Capital flights have been identified by the countries that impose the most taxes on their citizens as one of the main causes of the low growth of national economies. In a defamatory publicity campaign, supported by more than a few communication media, the governments most affected by this problem have tried to portray the supposed tax havens and banks as the instigators of the capital flights, even though the reality is much more complex.
An article published by the Magazine Zoom of Argentina calls tax havens “blots on the financial system” that offer a site where the richest can hide their money. According to this communications medium, capital flights, deposited after in foreign banks, is very damaging to the local economy and is causing the quality of life of the people. For Zoom, capital flights hinder the consolidation of the economic development of countries and provoke substantial losses to the local treasury, so the State has less resources to invest in social projects. The “fleeing” capital just walks away, instead of the government coffers for the recovery of taxes, to the tax havens, those jurisdictions with tax friendly policies that have been demonized by governments and bad press.
Zoom has also charged the banks, the ones it accuses of offering the opening of offshore bank accounts by natural and legal persons, the creation of offshore companies, foundations or trusts in “tax havens”, with the objective of hiding the true identity of money-holders. To support its arguments, Zoom resorts to two examples: The American Senate’s attack on the UBS banks and Credit Suisse for opening undeclared accounts for American citizens and the theft of confidential information that involved Hervé Falciani, who worked as a computer expert for the HSBC Private Bank of Geneva.
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In 2009, Falciani shocked the financial world by publishing the data of thousands of bank accounts supposedly “suspected” of tax evasion. The expert stole this information while working as the director of the computer services department in the Swiss branch of the HSBC Private Bank. Falciani ran to France with the stolen information. The Swiss Prosecutor’s office accused him and demanded extradition, but without success. The French government realized that it had, thanks to Falciani, a list of 3,000 French citizens with suspicious accounts in Swiss banks, in its power. After, the thief was detained in Barcelona, since Switzerland raised the pressure and issued an international order of capture; however, the Spanish government refused extradition, since Falciani collaborated with the Office of the Anti-corruption Prosecutor in money laundering investigations. This “collaboration” allowed the Spanish treasury to demand more than 300 million Euros from supposed tax evaders. This is the Falciani story that Zoom presented almost as a “hero”, when he was actually a thief that provoked enormous damage to the reputation of more than just a few people.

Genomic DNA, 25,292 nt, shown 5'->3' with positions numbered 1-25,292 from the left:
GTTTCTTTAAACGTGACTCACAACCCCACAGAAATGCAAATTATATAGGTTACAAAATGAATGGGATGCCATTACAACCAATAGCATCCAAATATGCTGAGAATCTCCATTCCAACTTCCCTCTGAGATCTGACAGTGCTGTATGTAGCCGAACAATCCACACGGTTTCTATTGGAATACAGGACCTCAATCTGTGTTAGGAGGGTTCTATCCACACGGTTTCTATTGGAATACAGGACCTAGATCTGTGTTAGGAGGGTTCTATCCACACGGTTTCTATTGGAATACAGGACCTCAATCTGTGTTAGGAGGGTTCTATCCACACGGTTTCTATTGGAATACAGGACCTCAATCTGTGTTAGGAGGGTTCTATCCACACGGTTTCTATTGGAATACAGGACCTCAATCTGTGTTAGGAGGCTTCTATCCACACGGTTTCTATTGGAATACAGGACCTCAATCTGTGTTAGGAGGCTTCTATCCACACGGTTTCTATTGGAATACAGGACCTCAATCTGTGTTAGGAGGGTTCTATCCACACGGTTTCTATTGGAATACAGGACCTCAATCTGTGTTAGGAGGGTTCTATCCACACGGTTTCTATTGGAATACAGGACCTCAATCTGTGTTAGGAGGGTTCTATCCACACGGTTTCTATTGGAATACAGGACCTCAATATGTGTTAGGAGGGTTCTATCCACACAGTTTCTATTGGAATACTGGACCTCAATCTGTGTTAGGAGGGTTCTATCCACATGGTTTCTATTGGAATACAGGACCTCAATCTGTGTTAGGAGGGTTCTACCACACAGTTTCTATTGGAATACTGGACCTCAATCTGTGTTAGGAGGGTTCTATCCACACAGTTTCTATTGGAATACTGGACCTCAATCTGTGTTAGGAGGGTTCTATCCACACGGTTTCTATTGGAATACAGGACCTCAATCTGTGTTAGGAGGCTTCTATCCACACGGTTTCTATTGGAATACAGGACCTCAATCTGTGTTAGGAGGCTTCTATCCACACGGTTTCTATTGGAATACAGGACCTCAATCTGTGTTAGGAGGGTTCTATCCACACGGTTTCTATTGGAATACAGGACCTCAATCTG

The other example quoted by the magazine on capital flights was the investigation made by the American Senate—one of the countries that loads its citizens with the highest taxes and whose military spending has continued to grow with the Donald Trump Administration—on the Swiss bank Credit Suisse. According to this biased report, between 2001 and 2008 more than 22,000 American customers, with assets of about 10,000 million Euros, opened accounts with this banking entity without declaring it to the IRS. When the scandal exploded, and under pressure from Washington, Credit Suisse “regularized the situation”, that is, asked its customers to either close their accounts or declare them to the IRS. Five years later, the number of accounts of American origin in this Swiss bank fell by 85%.
Two Argentine experts were quoted in the article in Zoom, Jorge Gaggero and Magdalena Rua, who assured that there are other international financial entities that are involved in money laundering, capital flights and tax invasion.
Zoom didn’t address the true causes of capital flights in its extensive article. The medium preferred focusing on demonizing tax havens and attacking the banks; however, it underlined that there are corrupt economies, badly implemented high taxes, the control of exchanges and currencies of those countries that, through money laundering, create monopolies and impede economic growth through free exchange of goods and capital.